American Orchestras in the Nineteenth Century by John Spitzer

By John Spitzer

Studies of live performance existence in nineteenth-century the US have commonly been constrained to massive orchestras and the courses we're accustomed to this day. yet as this ebook finds, audiences of that period loved way more different musical stories than this concentration may recommend. to listen to an orchestra, humans have been prone to head to a lager backyard, eating place, or summer time hotel than to a live performance corridor. And what they heard weren’t simply symphonic works—programs additionally integrated opera excerpts and preparations, instrumental showpieces, comedian numbers, and medleys of patriotic tunes.

This ebook brings jointly musicologists and historians to enquire the various orchestras and courses that constructed in nineteenth-century the US. as well as reflecting at the song that orchestras performed and the socioeconomic elements of creating and keeping orchestras, the ebook considers quite a lot of subject matters, together with audiences, marketers, live performance preparations, excursions, and musicians’ unions. The authors additionally express that the interval observed an immense inflow of immigrant performers, the expanding skill of orchestras to go back and forth around the state, and the emerging impact of girls as listeners, consumers, and gamers. portray a wealthy and designated photo of nineteenth-century live performance lifestyles, this assortment will vastly develop our knowing of America’s musical history.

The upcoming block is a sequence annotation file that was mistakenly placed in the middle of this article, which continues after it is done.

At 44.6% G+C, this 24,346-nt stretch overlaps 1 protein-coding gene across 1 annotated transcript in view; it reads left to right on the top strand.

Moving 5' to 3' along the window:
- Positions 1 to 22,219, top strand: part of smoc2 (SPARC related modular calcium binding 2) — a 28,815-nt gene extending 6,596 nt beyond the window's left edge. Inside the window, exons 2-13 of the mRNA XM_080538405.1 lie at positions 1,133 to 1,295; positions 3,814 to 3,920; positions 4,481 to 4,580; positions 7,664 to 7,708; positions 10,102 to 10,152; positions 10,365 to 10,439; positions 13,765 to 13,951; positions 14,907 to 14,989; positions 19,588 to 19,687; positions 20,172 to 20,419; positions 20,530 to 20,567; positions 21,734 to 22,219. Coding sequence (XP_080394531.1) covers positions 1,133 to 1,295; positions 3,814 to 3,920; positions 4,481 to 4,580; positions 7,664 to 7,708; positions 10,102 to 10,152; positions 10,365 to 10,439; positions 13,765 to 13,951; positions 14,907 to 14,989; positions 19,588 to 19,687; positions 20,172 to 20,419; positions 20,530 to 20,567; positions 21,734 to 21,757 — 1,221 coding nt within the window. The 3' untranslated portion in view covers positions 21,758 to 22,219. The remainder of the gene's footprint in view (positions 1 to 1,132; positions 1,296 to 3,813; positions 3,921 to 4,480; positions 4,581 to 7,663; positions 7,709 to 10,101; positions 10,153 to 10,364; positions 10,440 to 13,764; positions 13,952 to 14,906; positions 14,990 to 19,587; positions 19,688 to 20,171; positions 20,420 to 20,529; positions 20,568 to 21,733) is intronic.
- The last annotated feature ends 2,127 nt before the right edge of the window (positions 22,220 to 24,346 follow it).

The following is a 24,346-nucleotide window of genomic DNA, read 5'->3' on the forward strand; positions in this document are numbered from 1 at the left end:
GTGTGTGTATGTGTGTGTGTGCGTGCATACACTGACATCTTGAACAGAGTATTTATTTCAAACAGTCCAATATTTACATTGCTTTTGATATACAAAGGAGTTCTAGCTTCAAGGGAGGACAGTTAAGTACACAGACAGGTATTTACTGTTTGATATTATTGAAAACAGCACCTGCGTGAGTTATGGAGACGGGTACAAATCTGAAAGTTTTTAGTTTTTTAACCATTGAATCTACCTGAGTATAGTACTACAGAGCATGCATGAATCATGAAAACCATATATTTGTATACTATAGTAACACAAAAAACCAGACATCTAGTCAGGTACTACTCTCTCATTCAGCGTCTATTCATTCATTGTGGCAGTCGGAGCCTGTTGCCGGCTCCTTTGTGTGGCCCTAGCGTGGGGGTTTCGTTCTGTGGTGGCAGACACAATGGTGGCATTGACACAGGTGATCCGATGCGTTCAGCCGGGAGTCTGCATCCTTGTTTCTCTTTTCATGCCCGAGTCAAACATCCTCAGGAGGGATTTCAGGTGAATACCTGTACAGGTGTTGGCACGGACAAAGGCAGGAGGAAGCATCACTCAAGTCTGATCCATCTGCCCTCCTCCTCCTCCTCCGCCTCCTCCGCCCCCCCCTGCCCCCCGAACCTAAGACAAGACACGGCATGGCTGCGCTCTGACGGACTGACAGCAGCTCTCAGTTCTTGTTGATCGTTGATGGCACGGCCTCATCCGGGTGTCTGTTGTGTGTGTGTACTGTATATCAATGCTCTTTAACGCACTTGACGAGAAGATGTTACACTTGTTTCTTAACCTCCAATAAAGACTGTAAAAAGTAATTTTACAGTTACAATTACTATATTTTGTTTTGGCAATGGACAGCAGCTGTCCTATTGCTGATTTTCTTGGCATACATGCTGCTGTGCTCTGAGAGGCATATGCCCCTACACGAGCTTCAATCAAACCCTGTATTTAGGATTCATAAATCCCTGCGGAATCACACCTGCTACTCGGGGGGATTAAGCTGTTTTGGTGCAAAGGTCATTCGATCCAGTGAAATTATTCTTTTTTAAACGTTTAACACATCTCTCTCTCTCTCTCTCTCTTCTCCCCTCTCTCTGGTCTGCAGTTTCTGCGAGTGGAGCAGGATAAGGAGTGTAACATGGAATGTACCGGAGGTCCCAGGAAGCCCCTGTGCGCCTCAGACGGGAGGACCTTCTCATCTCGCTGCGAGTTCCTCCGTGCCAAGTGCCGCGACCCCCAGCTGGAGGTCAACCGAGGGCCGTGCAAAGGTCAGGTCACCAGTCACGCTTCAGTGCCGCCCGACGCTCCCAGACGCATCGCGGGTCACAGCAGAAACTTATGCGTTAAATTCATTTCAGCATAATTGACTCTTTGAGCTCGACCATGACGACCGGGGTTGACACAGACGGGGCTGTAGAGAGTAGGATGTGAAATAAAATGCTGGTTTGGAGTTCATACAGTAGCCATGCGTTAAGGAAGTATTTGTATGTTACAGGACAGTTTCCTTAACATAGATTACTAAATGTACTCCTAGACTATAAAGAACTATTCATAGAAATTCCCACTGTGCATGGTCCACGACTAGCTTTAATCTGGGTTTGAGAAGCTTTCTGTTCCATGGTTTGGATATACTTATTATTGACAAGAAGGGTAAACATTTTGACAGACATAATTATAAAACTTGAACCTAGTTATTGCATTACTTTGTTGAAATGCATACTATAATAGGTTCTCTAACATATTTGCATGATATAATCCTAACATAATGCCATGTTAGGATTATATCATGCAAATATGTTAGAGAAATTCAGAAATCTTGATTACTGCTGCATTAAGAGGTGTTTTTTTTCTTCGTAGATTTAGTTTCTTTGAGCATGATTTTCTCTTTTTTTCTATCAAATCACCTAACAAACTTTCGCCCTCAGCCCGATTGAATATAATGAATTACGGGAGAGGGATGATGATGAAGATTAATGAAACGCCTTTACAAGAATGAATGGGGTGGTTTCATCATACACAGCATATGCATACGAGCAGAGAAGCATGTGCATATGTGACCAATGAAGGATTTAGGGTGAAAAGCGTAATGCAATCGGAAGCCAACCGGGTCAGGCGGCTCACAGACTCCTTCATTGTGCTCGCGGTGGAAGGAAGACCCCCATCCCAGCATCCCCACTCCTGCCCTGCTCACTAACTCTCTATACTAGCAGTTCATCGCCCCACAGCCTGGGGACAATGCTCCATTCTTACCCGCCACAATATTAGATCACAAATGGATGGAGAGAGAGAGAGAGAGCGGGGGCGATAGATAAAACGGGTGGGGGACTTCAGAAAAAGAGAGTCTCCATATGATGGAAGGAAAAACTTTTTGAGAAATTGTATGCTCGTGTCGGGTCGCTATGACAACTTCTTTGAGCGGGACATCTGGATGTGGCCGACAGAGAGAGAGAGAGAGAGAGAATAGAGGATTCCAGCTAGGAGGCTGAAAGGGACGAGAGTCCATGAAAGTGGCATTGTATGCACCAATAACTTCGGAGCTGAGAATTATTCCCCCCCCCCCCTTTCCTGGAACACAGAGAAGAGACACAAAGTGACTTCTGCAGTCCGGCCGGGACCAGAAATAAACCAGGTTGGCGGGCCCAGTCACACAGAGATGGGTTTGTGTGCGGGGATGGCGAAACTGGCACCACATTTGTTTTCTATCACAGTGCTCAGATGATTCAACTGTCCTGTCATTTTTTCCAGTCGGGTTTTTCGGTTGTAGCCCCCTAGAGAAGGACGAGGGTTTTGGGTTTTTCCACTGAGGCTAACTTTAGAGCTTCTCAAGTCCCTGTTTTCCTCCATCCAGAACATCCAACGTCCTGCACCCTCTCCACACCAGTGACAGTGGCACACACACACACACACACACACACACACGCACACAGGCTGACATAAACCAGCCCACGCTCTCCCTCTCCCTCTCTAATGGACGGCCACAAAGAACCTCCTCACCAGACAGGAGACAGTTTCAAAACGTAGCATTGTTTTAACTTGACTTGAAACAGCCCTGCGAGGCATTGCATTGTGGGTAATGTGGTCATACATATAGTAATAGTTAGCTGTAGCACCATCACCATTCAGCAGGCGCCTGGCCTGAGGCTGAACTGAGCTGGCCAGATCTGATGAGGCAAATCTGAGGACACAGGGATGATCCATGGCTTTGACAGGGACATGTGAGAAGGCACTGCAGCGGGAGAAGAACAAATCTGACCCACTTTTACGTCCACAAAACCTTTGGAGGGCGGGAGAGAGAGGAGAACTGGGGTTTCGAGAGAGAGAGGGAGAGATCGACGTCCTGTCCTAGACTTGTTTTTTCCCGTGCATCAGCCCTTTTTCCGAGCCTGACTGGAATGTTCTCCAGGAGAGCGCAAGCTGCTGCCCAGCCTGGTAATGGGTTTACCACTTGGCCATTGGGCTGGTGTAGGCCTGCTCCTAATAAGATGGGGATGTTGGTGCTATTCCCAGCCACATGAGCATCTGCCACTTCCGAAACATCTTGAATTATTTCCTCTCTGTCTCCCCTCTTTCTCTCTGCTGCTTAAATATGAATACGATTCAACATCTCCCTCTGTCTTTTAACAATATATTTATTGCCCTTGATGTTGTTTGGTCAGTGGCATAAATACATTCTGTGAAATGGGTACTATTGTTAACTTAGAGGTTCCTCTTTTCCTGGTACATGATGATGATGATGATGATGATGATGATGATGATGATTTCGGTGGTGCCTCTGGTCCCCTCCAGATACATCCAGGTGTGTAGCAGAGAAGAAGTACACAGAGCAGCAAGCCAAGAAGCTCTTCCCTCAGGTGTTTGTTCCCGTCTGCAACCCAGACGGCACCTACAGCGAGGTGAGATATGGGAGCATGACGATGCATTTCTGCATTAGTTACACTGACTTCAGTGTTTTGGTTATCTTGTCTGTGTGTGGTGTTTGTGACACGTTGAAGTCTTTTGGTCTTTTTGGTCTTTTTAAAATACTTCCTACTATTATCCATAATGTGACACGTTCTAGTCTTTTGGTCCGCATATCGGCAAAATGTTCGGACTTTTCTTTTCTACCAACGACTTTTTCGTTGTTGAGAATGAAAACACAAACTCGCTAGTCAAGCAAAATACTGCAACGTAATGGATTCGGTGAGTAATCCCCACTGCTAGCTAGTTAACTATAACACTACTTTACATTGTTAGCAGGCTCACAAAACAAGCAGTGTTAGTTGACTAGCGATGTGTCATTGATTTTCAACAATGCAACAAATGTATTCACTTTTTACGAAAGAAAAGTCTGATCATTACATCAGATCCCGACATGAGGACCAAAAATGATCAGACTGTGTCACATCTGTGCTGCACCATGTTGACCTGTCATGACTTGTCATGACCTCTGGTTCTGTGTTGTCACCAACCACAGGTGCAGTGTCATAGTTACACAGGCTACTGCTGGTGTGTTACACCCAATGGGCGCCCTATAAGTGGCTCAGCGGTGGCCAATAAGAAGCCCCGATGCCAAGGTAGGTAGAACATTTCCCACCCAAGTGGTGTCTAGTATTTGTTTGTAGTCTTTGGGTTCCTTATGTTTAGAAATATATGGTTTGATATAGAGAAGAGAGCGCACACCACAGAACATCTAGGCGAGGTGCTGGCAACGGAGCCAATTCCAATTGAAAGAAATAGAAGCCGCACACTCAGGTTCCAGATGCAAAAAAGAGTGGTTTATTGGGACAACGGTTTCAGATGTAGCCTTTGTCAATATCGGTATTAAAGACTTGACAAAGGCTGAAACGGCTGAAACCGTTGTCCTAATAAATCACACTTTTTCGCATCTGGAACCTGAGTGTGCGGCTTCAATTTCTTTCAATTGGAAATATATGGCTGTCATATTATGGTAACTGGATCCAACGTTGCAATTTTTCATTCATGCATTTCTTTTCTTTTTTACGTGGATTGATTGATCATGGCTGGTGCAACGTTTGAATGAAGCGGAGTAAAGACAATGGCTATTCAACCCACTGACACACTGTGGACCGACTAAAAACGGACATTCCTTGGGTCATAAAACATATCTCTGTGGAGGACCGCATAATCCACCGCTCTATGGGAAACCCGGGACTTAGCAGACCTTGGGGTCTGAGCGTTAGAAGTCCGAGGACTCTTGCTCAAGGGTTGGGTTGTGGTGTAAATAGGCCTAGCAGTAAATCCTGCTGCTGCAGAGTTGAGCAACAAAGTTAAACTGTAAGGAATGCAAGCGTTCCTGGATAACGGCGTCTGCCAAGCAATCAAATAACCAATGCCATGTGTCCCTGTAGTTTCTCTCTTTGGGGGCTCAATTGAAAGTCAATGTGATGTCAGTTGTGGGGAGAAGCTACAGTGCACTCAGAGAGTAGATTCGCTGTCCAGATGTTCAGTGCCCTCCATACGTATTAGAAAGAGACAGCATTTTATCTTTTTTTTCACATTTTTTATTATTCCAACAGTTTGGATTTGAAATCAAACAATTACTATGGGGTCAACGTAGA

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1814), who on Thursday, October 24, 1850, gave the downbeat for the first season of the Chicago Philharmonic Society—a series of eight once-weekly perfor8 · The concert society had a long history in Europe going back to the eighteenth century. Examples include the early formations of the Royal Philharmonic in London, the Leipzig Gewandhaus, and concert societies in places such as Edinburgh, Manchester, and Amsterdam. See John Spitzer and Neal Zaslaw, The Birth of the Orchestra: History of an Institution, 1650–1815 (2004), 203–4, 210–11, 242, 285–88, 414–16.

C. Lighte” piano. 78 · “Amusements,” Chicago Tribune, June 7, 1870, 4. 79 · After Ziegfeld partnered with business manager W. A. Root (1870) and later George F. Root, popular songs published by Root and Cady appeared on Ziegfeld’s soiree programs (see George P. Upton, “The World of Amusement,” Chicago Tribune, May 29, 1870, 2). 80 In February 1869, Ziegfeld conducted Niels Gade’s Elverskud cantata with soloists, orchestra, and a choir of eighty. 81 Few specifics about the orchestra are recorded by the Tribune, but its size as well as the paper’s interest suggest it was professional because the school was not yet large enough to staff a “full orchestra” of students.

28 · “Chicago Philharmonic Society,” Chicago Daily Tribune, December 3, 1853, 2. 29 · “Christopher Plagge Musical Conductor of the Philharmonic Society,” Chicago Daily Tribune, February 25, 1854, 2; advertisement, “Chicago Philharmonic Society,” Chicago Daily Tribune, February 23, 1854, 2. See also Andreas, History of Chicago, 1:499. 30 · Andreas, History of Chicago, 1:499. 31 · “Philharmonic Society,” Chicago Daily Tribune, September 21, 1854, 3. 32 In January 1855, the society offered a benefit for its pianist Henry Lippert at Metropolitan Hall,33 and, because the society lacked a permanent director, Dyhrenfurth reappeared to lead a short season of promenade concerts, closing with the city’s first masquerade.

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